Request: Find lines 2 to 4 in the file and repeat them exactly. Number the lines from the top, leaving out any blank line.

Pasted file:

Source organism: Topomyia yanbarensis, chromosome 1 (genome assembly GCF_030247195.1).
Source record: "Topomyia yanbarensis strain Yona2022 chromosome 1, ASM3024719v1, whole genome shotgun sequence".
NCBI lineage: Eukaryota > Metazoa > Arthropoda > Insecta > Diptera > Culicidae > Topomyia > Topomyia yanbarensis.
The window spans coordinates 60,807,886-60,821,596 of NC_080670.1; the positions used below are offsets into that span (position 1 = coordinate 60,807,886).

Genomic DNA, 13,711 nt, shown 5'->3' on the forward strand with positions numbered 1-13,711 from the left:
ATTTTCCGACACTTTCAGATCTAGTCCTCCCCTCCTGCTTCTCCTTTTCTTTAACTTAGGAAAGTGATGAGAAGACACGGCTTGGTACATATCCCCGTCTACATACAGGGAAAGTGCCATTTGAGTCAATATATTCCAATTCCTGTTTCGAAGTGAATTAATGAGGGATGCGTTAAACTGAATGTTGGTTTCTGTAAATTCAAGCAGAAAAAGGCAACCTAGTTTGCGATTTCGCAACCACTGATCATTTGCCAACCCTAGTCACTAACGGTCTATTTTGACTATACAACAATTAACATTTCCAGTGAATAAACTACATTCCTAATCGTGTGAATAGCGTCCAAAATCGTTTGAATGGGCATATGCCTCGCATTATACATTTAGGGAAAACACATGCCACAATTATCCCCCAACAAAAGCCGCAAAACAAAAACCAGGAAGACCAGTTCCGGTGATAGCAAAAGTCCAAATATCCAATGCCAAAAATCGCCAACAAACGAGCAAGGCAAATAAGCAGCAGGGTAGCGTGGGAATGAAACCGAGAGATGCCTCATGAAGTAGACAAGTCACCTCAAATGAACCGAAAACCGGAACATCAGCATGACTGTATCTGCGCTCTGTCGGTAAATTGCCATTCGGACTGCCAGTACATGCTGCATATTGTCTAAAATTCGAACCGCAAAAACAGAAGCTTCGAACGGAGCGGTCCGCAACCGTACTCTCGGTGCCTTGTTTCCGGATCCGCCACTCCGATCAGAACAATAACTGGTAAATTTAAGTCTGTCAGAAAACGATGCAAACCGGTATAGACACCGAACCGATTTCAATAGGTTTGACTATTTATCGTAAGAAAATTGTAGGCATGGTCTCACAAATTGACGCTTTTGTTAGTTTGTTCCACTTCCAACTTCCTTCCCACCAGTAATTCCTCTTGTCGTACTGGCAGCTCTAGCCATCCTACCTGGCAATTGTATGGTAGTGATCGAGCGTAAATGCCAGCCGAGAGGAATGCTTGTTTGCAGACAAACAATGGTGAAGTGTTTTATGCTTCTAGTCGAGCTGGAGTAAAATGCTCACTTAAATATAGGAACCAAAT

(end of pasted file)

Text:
Source record: "Topomyia yanbarensis strain Yona2022 chromosome 1, ASM3024719v1, whole genome shotgun sequence".
NCBI lineage: Eukaryota > Metazoa > Arthropoda > Insecta > Diptera > Culicidae > Topomyia > Topomyia yanbarensis.
The window spans coordinates 60,807,886-60,821,596 of NC_080670.1; the positions used below are offsets into that span (position 1 = coordinate 60,807,886).